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Karachi

November 24, 2017

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‘Pakistan has been what one would call a mixture of opposites’

The Oxford University Press (OUP) hosted a highly stimulating discussion with prominent personalities Sheema Kermani, Dr Asif Iqbal Farrukhi, and Kamran Asdar Ali, who have edited the book ‘Gender, politics, and performance in South Asia’. The session was moderated by another author, Rumana Hussain.


The event, held at the OUP’s bookshop at the Dolmen Mall on Wednesday, attracted a large number of the intelligentsia and elicited whole-heart participation from the gathering on account of the intellectually stimulating nature of the function.


The book is based on papers presented at a conference organised by the Tehreek-e-Niswan in 2010 aimed at a rethink of the issue of gender, politics, and performance in South Asia. It highlights the various aspects of the social impact of the arts — how cultural expression brings people together, thus weaving a more cohesive social milieu, mitigates or totally eliminates violence, and urges people to reflect and think.


Sheema Kermani traced the history of the Tehreek-e-Niswan 1970 onwards and said: “Thirty years down the road, we have events to celebrate.” This conference on performing arts was held in 1978, a point in time when the overly conservatives were having a field day, she added.


“Art has a meaning in society and life. We are there not only to entertain but to project our concerns over society and environment.” Referring to her street theatre, she said: “We came out of the auditoria because we felt that art was for everyone. In the face of such adverse years in our history,” continued Sheema, “the Tehreek persisted. We never bothered to obtain permission for our dance performances. Basically, motivation has to be there.”


All these decades, Pakistan has been what one would call a mixture of opposites, she added. “We’ve had diehard orthodoxy and modernity exist side by side. While during the Zia years dance performances were looked upon not as an artistic or aesthetic expression of culture or values and dance performances were banned, there were people who were patronizing the arts full blast.”


During the Zia era, she added, dance was not considered an artistic expression of issues but plain exhibitionism. “Dance performances were officially banned. Yet in this very era, there were plays and dance performances galore with a large following of patrons.”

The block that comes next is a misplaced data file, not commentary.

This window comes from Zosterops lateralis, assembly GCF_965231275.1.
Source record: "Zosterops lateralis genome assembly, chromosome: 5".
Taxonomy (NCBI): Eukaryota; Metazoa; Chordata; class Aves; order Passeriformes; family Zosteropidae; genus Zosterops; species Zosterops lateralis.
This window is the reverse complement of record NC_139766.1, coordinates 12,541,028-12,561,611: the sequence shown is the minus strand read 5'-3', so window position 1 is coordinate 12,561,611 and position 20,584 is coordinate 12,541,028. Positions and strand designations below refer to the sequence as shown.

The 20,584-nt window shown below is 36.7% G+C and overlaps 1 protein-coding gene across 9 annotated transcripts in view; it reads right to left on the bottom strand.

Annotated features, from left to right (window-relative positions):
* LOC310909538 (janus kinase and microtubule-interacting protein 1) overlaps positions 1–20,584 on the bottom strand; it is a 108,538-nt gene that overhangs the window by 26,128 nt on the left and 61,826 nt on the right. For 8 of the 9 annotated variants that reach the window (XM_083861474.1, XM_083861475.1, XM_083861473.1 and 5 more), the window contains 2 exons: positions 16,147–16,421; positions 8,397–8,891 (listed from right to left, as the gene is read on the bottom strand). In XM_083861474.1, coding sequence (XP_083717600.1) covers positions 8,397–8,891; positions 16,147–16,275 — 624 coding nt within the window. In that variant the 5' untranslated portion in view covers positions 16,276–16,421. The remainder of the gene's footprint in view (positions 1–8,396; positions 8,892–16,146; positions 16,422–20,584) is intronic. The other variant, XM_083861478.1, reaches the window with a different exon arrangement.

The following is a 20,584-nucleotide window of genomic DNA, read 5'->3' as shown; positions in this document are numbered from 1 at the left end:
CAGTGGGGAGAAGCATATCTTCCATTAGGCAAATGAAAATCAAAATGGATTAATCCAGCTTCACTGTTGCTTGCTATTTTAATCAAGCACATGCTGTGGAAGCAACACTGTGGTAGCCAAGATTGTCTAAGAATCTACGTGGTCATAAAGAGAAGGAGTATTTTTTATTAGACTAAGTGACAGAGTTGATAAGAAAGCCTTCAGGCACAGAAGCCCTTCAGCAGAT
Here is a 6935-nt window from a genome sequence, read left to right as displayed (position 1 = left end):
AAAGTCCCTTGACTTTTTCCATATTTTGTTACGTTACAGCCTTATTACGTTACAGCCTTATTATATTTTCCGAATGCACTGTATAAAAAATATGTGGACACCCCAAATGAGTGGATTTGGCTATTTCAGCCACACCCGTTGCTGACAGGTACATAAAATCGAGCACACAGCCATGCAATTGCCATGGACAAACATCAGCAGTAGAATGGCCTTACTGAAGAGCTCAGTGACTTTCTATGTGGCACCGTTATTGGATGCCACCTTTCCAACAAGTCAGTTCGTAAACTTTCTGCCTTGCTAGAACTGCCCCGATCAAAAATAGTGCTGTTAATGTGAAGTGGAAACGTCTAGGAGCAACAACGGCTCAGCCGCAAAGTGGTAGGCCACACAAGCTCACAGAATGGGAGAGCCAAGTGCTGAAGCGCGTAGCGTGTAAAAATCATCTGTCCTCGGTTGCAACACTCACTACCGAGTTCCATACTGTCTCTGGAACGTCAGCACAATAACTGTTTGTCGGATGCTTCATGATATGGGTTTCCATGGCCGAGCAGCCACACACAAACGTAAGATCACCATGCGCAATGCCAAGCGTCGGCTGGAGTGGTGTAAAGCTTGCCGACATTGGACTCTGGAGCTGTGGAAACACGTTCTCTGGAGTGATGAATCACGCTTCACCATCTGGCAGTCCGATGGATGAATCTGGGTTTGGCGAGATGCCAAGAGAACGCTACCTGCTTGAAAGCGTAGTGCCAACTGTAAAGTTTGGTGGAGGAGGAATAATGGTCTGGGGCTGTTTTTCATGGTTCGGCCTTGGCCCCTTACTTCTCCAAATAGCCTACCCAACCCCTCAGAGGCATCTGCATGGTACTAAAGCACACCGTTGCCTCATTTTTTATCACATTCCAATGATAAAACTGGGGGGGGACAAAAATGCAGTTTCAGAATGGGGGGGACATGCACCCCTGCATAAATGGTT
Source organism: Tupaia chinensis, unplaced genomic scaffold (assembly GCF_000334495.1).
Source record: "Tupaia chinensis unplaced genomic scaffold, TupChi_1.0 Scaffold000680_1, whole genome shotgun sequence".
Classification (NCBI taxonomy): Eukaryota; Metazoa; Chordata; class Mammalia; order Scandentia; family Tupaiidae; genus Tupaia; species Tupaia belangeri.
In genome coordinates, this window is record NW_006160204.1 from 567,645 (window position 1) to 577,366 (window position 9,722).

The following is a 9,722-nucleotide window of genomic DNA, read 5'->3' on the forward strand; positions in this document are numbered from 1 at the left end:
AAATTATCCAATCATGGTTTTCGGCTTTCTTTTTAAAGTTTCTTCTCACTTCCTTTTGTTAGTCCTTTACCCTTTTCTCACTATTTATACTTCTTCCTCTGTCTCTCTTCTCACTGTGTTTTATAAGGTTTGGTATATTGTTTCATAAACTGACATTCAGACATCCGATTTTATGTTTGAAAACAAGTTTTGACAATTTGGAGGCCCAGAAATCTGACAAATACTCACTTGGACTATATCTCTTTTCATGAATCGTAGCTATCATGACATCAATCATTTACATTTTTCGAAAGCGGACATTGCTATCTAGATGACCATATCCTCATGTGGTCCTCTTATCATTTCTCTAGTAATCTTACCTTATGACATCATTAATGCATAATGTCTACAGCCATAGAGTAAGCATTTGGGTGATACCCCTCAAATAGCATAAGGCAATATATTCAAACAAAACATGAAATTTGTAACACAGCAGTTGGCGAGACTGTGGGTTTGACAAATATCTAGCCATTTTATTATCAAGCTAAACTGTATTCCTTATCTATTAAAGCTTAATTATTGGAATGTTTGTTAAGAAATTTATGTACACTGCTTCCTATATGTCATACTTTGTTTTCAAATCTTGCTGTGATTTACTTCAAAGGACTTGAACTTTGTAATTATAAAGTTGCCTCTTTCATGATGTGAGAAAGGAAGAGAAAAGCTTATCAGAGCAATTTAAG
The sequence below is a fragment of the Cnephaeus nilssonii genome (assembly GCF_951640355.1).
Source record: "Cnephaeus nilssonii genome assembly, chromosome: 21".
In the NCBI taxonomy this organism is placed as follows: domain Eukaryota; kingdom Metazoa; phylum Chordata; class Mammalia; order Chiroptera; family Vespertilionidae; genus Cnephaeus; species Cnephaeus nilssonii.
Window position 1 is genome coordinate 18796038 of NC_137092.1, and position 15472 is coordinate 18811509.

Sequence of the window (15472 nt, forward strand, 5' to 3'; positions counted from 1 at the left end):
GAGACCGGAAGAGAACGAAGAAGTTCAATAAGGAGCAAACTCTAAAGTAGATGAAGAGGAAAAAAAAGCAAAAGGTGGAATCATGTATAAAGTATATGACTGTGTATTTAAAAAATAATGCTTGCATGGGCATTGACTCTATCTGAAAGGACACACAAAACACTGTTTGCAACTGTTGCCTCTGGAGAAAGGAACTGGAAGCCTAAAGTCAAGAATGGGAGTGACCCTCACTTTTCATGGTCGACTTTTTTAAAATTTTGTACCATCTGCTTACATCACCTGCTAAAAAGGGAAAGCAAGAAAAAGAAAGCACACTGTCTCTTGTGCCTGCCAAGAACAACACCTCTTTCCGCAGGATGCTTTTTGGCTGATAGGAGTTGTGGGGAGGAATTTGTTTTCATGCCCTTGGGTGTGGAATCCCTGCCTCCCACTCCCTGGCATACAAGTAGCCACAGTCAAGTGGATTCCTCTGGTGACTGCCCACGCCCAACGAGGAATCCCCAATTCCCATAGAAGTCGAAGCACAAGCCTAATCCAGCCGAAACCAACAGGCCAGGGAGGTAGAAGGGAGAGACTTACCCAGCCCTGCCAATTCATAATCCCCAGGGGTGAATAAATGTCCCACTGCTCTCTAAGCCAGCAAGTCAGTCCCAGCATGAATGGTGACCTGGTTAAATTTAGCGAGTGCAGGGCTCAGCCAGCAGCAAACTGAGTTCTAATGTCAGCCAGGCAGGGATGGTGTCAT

Another thing Sheema pointed out, one with political ramifications, was that whenever there was an account of art in Pakistan, there had never been mention of (former) East Pakistan. To this, Dr Asif Aslam Farrukhi added: “We want to impose literary hegemony. It becomes part of our national amnesia.”


Kamran Asdar Ali endorsed this view and lamented the erasure of Bangladeshi contribution to Pakistan’s arts and literature and to artistic expression in the Pakistani society. By and large, it was very invigorating and informative event from the perspective of culture. The discussion followed an animated question-answer session.


While credit goes to the three participants of the panel discussion for their erudite views, the role of the OUP Pakistan Managing Director, Ameena Saiyid, could never be underestimated for her courage to take up issues which are sure to touch a raw nerve among a certain segment but which are of vital importance to the flowering of society, and then publishing these views.


This is something that contributes to the intellectual flowering of a society. Ameena Saiyid highlighted the latest of the OUP’s publications, seventy of them, would coincide with Pakistan’s seventieth birthday. Author and activist Rumana Hussain compèred the discussion most adroitly.

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